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The Calcium-sensing Receptor is a Key Regulator of Sensorimotor Decision-making in Hindbrain Neurons

Wednesday, November 17, 2021

9:30 AM-10:30 AM

BIOMED Special Seminar

The Calcium-sensing Receptor (CaSR) is a Key Regulator of Sensorimotor Decision-making in Hindbrain Neurons

Hannah Shoenhard
PhD Candidate
Granato Neuroscience Laboratory
University of Pennsylvania

Decision-making is a key function of nervous systems. As such, a major goal of neuroscience is to develop an integrated understanding of how genes influence the functioning of decision-making circuits. Larval zebrafish, a genetic model organism, perform sensorimotor decisions, making them a powerful system to dissect the circuit neurobiology of a simple form of decision-making using genetic and computational methods.

In this talk, I will present recent findings on the circuit processes and components by which the Calcium Sensing Receptor (CaSR) gene influences a simple acoustically-evoked decision in larval zebrafish. Specifically, CaSR acts acutely in neurons downstream of sensory transduction and upstream of the activation of the neurons that mediate behavioral outputs.

To pinpoint specific neuronal populations by which CaSR influences sensorimotor decision-making, I developed a novel unbiased computational technique that implicated a hindbrain region as a potential locus of CaSR’s effects. Overexpressing CaSR specifically in this hindbrain region is sufficient to alter decision-making, implicating the region in behavioral regulation for the first time. My work demonstrates a novel strategy for identifying where vertebrate genes act to affect behavioral phenotypes and places a decision-influencing gene in its circuit context.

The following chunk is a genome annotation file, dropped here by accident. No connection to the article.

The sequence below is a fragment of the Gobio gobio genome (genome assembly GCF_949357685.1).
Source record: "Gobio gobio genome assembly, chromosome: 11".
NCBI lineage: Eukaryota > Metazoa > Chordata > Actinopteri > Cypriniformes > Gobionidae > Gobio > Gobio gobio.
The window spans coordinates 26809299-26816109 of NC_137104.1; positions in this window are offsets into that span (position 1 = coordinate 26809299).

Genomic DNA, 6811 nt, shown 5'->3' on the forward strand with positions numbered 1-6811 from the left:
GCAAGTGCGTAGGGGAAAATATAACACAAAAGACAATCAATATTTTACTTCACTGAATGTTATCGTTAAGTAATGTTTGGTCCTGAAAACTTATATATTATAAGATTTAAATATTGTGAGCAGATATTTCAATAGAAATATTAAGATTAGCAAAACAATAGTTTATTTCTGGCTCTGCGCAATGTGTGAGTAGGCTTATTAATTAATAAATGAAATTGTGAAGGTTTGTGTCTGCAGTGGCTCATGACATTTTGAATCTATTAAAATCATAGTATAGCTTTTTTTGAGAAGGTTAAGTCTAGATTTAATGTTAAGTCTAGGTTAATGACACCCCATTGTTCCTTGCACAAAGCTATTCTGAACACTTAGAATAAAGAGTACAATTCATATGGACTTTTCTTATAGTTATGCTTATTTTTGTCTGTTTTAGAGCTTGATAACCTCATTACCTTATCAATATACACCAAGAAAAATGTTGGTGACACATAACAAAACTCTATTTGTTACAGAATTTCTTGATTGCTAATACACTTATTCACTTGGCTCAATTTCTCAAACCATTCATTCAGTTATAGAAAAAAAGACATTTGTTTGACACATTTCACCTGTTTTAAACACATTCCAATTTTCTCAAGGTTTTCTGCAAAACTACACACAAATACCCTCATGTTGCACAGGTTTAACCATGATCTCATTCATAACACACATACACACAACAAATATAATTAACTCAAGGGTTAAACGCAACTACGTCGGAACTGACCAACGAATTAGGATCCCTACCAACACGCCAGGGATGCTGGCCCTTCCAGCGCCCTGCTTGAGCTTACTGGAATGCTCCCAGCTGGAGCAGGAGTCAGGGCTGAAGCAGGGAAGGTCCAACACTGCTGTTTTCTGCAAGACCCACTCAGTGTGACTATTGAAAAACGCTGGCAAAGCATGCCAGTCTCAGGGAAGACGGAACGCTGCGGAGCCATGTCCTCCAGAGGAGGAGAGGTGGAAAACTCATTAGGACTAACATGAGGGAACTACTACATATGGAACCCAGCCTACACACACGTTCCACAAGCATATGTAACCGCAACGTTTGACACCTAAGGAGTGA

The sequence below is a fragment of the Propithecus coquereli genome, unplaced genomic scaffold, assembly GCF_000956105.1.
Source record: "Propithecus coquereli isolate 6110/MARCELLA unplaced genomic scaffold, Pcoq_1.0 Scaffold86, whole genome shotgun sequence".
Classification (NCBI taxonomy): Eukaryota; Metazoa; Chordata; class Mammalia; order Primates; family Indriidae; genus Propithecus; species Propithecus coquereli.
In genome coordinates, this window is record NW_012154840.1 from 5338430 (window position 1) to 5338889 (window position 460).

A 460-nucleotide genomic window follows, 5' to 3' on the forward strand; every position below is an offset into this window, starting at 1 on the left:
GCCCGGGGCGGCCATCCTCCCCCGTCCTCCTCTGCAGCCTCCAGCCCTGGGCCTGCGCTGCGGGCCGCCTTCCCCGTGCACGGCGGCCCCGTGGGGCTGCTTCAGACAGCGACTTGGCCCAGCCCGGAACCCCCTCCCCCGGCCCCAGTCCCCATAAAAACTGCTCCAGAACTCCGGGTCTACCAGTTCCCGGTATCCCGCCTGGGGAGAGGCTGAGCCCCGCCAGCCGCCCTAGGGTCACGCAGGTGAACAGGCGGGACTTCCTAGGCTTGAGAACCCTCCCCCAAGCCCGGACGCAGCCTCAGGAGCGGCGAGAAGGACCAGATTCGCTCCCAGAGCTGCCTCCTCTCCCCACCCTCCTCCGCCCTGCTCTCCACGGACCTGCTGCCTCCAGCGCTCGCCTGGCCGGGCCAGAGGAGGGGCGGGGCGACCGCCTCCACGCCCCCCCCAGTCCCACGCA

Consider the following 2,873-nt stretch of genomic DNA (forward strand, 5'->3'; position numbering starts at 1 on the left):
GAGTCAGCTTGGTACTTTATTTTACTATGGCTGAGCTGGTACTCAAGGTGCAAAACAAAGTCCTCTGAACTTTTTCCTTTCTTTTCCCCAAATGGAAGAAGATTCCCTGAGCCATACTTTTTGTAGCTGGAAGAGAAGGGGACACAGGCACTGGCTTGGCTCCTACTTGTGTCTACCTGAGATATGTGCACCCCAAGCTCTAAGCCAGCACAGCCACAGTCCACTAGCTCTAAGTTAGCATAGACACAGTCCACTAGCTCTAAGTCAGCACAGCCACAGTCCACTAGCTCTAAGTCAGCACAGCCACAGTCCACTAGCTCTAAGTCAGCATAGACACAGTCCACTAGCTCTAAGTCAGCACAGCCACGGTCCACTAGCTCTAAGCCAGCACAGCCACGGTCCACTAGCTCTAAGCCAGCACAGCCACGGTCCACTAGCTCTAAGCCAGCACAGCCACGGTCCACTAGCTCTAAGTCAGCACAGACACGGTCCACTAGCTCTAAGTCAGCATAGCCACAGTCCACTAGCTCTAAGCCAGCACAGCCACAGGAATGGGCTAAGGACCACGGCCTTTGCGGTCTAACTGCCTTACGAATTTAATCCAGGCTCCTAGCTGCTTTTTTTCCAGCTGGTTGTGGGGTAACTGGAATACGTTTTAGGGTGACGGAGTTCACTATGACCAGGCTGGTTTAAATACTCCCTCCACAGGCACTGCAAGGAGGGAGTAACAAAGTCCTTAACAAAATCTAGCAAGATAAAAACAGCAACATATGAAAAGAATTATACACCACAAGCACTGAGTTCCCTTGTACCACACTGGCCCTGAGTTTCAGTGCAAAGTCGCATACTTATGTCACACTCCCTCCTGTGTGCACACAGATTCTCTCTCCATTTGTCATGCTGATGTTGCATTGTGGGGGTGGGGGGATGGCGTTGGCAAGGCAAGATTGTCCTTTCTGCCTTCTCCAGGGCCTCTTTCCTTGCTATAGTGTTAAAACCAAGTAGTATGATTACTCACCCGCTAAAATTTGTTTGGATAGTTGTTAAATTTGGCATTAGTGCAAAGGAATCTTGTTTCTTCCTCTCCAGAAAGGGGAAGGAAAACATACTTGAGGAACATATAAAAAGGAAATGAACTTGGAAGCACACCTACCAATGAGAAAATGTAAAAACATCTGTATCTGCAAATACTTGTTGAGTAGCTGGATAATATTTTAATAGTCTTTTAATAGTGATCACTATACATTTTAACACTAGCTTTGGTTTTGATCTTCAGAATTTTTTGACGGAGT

Hannah Shoenhard is a graduate student in neuroscience in the lab of Michael Granato at the University of Pennsylvania. There, she explores the genetic and circuit basis of decision-making in larval zebrafish using genetic, behavioral, and computational techniques. Her research interests include leveraging the power of genetics to understand how behaviorally-relevant circuits develop and function.

Outside of her graduate work, Hannah has collaborated with Philadelphia Public Schools to create and distribute high school biology lesson plans on topics like CRISPR-Cas9 genome editing and stem cell therapy. She graduated with a double major in neuroscience and philosophy from Scripps College, a women’s college in Claremont, California.

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